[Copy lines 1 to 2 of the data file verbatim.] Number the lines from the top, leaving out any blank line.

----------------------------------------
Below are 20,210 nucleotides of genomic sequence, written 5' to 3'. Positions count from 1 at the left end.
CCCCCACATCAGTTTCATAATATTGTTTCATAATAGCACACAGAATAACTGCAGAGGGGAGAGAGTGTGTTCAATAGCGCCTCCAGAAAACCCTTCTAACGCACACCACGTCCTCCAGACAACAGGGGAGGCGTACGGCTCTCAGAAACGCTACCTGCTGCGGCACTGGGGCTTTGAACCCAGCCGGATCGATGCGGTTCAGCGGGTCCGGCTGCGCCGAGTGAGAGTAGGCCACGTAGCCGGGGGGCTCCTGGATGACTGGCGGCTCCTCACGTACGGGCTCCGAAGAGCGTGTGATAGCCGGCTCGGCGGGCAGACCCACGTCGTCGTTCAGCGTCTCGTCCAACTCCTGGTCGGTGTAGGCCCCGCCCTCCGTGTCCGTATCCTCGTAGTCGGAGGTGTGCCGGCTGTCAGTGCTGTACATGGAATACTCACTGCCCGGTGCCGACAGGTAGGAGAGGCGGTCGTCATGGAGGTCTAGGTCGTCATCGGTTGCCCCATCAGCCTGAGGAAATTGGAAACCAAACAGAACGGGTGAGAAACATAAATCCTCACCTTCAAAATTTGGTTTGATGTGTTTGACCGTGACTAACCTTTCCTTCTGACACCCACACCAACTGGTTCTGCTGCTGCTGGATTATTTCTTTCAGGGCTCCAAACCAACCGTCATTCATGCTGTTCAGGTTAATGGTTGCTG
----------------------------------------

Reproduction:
Below are 20,210 nucleotides of genomic sequence, written 5' to 3'. Positions count from 1 at the left end.
CCCCCACATCAGTTTCATAATATTGTTTCATAATAGCACACAGAATAACTGCAGAGGGGAGAGAGTGTGTTCAATAGCGCCTCCAGAAAACCCTTCTAACGCACACCACGTCCTCCAGACAACAGGGGAGGCGTACGGCTCTCAGAAACGCTACCTGCTGCGGCACTGGGGCTTTGAACCCAGCCGGATCGATGCGGTTCAGCGGGTCCGGCTGCGCCGAGTGAGAGTAGGCCACGTAGCCGGGGGGCTCCTGGATGACTGGCGGCTCCTCACGTACGGGCTCCGAAGAGCGTGTGATAGCCGGCTCGGCGGGCAGACCCACGTCGTCGTTCAGCGTCTCGTCCAACTCCTGGTCGGTGTAGGCCCCGCCCTCCGTGTCCGTATCCTCGTAGTCGGAGGTGTGCCGGCTGTCAGTGCTGTACATGGAATACTCACTGCCCGGTGCCGACAGGTAGGAGAGGCGGTCGTCATGGAGGTCTAGGTCGTCATCGGTTGCCCCATCAGCCTGAGGAAATTGGAAACCAAACAGAACGGGTGAGAAACATAAATCCTCACCTTCAAAATTTGGTTTGATGTGTTTGACCGTGACTAACCTTTCCTTCTGACACCCACACCAACTGGTTCTGCTGCTGCTGGATTATTTCTTTCAGGGCTCCAAACCAACCGTCATTCATGCTGTTCAGGTTAATGGTTGCTG